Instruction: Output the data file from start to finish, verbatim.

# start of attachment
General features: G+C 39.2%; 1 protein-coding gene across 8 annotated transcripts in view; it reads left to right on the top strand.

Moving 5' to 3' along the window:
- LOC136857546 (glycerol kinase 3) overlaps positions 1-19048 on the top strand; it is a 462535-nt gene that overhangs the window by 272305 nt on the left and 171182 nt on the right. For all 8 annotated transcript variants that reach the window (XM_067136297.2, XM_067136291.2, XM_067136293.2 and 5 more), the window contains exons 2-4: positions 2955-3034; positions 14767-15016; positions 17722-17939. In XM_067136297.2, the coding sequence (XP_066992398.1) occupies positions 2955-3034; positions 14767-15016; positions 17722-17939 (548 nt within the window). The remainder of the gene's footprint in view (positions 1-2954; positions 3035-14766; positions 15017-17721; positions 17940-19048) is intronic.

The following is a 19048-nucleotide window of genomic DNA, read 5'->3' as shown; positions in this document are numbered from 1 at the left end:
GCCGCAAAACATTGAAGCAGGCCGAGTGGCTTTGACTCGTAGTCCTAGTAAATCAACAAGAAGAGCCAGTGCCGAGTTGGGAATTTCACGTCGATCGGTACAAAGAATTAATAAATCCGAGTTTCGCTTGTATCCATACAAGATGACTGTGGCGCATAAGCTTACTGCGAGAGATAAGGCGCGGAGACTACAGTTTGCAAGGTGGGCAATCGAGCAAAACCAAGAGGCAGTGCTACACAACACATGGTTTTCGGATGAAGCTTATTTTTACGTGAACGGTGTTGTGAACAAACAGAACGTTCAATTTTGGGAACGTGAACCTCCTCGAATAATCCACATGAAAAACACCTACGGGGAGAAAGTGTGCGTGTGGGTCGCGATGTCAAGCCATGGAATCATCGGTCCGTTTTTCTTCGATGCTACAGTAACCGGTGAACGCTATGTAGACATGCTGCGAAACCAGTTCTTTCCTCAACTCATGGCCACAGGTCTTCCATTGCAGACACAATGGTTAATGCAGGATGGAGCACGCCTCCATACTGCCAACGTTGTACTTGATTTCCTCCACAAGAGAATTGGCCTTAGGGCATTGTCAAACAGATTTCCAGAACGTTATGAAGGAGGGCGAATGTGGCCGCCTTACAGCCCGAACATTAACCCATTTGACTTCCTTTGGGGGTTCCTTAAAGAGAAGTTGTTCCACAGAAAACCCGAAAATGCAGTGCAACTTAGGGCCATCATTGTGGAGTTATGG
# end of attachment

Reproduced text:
General features: G+C 39.2%; 1 protein-coding gene across 8 annotated transcripts in view; it reads left to right on the top strand.

Moving 5' to 3' along the window:
- LOC136857546 (glycerol kinase 3) overlaps positions 1-19048 on the top strand; it is a 462535-nt gene that overhangs the window by 272305 nt on the left and 171182 nt on the right. For all 8 annotated transcript variants that reach the window (XM_067136297.2, XM_067136291.2, XM_067136293.2 and 5 more), the window contains exons 2-4: positions 2955-3034; positions 14767-15016; positions 17722-17939. In XM_067136297.2, the coding sequence (XP_066992398.1) occupies positions 2955-3034; positions 14767-15016; positions 17722-17939 (548 nt within the window). The remainder of the gene's footprint in view (positions 1-2954; positions 3035-14766; positions 15017-17721; positions 17940-19048) is intronic.

The following is a 19048-nucleotide window of genomic DNA, read 5'->3' as shown; positions in this document are numbered from 1 at the left end:
GCCGCAAAACATTGAAGCAGGCCGAGTGGCTTTGACTCGTAGTCCTAGTAAATCAACAAGAAGAGCCAGTGCCGAGTTGGGAATTTCACGTCGATCGGTACAAAGAATTAATAAATCCGAGTTTCGCTTGTATCCATACAAGATGACTGTGGCGCATAAGCTTACTGCGAGAGATAAGGCGCGGAGACTACAGTTTGCAAGGTGGGCAATCGAGCAAAACCAAGAGGCAGTGCTACACAACACATGGTTTTCGGATGAAGCTTATTTTTACGTGAACGGTGTTGTGAACAAACAGAACGTTCAATTTTGGGAACGTGAACCTCCTCGAATAATCCACATGAAAAACACCTACGGGGAGAAAGTGTGCGTGTGGGTCGCGATGTCAAGCCATGGAATCATCGGTCCGTTTTTCTTCGATGCTACAGTAACCGGTGAACGCTATGTAGACATGCTGCGAAACCAGTTCTTTCCTCAACTCATGGCCACAGGTCTTCCATTGCAGACACAATGGTTAATGCAGGATGGAGCACGCCTCCATACTGCCAACGTTGTACTTGATTTCCTCCACAAGAGAATTGGCCTTAGGGCATTGTCAAACAGATTTCCAGAACGTTATGAAGGAGGGCGAATGTGGCCGCCTTACAGCCCGAACATTAACCCATTTGACTTCCTTTGGGGGTTCCTTAAAGAGAAGTTGTTCCACAGAAAACCCGAAAATGCAGTGCAACTTAGGGCCATCATTGTGGAGTTATGG